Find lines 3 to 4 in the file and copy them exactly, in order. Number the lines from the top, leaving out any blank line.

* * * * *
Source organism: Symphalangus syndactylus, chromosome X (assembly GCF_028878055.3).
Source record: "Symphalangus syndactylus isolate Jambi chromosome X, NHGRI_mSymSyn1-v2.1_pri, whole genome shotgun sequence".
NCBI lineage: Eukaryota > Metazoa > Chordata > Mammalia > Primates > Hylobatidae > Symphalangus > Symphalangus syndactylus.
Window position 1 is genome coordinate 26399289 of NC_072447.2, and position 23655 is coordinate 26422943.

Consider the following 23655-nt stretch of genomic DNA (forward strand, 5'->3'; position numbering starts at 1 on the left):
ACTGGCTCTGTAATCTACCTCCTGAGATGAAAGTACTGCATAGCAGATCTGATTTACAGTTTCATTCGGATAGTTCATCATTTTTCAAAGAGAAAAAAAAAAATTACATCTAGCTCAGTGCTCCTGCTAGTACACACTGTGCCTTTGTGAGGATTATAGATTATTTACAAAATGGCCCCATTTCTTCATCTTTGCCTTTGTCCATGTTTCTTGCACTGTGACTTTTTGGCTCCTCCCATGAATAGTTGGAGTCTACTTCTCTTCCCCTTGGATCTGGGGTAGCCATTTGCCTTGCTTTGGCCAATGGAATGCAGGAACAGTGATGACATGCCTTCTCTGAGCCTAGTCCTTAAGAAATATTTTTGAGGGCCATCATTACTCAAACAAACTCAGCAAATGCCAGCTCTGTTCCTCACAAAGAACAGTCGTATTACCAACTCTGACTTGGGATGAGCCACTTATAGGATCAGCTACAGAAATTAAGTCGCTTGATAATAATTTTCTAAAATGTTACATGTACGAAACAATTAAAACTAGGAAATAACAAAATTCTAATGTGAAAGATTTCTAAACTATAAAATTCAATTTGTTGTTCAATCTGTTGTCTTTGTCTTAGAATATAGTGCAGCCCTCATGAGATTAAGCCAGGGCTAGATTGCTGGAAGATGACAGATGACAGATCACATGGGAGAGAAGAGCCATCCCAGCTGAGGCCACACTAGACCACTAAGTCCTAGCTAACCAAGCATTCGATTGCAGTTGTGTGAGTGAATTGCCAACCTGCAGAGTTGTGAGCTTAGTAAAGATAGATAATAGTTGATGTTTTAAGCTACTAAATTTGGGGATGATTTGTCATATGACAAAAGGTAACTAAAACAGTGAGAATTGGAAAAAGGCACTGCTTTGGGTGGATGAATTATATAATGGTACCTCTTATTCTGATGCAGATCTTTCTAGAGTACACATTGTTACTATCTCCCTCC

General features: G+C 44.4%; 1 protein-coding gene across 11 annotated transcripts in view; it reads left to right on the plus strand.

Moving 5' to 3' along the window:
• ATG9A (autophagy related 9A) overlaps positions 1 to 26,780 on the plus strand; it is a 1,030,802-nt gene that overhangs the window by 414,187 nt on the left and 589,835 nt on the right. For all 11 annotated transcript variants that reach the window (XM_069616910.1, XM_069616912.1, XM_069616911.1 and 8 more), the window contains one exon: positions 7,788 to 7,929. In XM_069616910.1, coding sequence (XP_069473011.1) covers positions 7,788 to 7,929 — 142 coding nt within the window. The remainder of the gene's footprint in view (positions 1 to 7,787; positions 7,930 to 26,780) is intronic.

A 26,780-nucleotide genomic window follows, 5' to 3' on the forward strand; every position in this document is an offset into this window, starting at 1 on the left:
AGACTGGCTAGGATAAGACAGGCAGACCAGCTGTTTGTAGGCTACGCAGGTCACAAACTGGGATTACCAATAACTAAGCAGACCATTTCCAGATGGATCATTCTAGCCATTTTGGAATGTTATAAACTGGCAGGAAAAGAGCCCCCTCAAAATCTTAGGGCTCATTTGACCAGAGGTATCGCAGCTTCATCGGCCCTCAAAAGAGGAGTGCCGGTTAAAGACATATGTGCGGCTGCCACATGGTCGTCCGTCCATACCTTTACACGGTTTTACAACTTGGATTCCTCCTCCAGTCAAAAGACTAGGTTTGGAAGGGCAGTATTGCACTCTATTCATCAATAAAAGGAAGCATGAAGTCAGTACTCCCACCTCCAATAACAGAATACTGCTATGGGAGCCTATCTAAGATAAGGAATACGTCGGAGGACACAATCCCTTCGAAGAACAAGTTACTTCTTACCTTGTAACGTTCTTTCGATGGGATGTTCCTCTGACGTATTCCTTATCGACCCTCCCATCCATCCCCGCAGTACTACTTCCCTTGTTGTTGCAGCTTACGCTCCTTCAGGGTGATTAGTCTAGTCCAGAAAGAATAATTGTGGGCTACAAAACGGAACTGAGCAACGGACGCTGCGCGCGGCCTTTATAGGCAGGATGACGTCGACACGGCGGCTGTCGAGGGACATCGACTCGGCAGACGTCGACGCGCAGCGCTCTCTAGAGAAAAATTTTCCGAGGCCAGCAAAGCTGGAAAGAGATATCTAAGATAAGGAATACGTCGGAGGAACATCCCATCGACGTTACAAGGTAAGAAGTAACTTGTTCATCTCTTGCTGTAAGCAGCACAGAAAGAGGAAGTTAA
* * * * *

NCBI lineage: Eukaryota > Metazoa > Chordata > Mammalia > Primates > Hylobatidae > Symphalangus > Symphalangus syndactylus.
Window position 1 is genome coordinate 26399289 of NC_072447.2, and position 23655 is coordinate 26422943.